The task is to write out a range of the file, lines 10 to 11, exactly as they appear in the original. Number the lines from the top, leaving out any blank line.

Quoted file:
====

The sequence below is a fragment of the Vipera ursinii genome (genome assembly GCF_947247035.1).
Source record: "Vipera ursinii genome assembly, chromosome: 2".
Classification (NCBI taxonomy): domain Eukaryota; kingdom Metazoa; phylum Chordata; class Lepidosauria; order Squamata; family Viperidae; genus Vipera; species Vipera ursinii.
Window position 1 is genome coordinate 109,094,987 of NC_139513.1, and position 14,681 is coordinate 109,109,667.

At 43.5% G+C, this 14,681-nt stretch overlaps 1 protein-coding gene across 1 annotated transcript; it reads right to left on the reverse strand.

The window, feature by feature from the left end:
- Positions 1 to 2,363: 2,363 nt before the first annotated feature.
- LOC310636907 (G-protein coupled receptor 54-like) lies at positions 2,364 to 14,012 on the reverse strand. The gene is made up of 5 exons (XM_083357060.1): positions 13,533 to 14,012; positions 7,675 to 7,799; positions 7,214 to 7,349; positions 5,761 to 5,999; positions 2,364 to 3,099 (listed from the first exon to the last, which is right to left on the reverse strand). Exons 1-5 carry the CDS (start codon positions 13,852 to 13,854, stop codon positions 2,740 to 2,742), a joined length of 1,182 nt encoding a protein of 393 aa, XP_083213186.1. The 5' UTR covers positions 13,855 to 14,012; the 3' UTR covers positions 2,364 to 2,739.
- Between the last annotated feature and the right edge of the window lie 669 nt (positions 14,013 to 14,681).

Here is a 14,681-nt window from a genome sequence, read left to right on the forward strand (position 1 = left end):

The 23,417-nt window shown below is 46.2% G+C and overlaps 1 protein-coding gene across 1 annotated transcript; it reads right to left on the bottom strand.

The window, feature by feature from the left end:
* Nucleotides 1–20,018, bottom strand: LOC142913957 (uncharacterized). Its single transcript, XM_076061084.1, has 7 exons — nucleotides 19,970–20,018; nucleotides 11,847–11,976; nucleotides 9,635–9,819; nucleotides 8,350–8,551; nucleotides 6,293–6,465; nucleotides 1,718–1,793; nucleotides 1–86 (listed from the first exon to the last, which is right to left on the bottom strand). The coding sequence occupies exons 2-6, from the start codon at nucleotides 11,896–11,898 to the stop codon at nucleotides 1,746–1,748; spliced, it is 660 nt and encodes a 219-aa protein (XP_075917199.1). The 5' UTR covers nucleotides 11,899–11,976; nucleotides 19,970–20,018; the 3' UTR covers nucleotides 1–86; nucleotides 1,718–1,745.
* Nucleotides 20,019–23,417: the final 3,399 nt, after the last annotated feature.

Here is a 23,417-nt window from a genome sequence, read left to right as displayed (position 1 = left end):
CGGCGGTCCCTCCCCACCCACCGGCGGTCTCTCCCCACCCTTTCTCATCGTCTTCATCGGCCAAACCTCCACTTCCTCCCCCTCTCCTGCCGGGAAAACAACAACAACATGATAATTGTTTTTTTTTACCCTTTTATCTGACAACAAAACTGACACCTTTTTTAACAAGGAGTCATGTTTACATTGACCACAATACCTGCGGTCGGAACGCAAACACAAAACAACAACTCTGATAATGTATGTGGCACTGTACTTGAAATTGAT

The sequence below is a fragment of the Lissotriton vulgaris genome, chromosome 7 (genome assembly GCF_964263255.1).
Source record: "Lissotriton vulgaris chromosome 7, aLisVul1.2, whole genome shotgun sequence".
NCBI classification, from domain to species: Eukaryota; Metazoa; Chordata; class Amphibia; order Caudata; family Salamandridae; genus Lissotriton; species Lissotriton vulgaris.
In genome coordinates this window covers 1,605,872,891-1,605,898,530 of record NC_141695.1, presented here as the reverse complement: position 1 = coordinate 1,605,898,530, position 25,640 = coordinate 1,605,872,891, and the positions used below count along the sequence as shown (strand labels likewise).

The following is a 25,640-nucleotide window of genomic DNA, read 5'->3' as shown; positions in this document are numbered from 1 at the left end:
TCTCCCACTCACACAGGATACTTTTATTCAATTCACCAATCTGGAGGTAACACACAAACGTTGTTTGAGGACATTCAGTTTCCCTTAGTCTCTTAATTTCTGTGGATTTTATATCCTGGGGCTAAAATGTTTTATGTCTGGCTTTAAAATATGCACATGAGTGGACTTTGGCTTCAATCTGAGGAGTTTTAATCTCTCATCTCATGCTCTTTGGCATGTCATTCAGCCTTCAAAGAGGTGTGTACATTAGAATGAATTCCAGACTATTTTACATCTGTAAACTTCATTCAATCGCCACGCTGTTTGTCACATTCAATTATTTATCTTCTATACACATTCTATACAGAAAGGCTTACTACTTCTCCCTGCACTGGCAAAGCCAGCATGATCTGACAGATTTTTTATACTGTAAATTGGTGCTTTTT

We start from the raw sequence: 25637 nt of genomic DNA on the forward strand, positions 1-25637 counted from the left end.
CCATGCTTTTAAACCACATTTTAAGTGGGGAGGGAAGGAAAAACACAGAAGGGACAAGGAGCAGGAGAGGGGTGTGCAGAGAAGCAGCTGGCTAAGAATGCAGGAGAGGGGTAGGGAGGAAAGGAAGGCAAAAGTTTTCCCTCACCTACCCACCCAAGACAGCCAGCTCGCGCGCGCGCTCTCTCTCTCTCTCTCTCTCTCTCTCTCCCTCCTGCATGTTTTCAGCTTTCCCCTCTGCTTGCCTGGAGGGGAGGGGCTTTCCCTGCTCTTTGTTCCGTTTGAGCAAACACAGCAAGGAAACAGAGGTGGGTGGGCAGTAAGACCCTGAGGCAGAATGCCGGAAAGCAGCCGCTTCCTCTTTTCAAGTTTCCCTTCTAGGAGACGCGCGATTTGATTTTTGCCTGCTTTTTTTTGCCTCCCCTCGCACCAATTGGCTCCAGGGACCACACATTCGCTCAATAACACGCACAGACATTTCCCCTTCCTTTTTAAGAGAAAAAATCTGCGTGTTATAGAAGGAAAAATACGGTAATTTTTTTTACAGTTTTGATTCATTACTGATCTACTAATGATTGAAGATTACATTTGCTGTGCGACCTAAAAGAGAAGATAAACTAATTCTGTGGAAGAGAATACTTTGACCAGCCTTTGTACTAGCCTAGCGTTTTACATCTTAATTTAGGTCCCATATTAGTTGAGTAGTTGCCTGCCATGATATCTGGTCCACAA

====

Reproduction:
Here is a 14,681-nt window from a genome sequence, read left to right on the forward strand (position 1 = left end):

The 23,417-nt window shown below is 46.2% G+C and overlaps 1 protein-coding gene across 1 annotated transcript; it reads right to left on the bottom strand.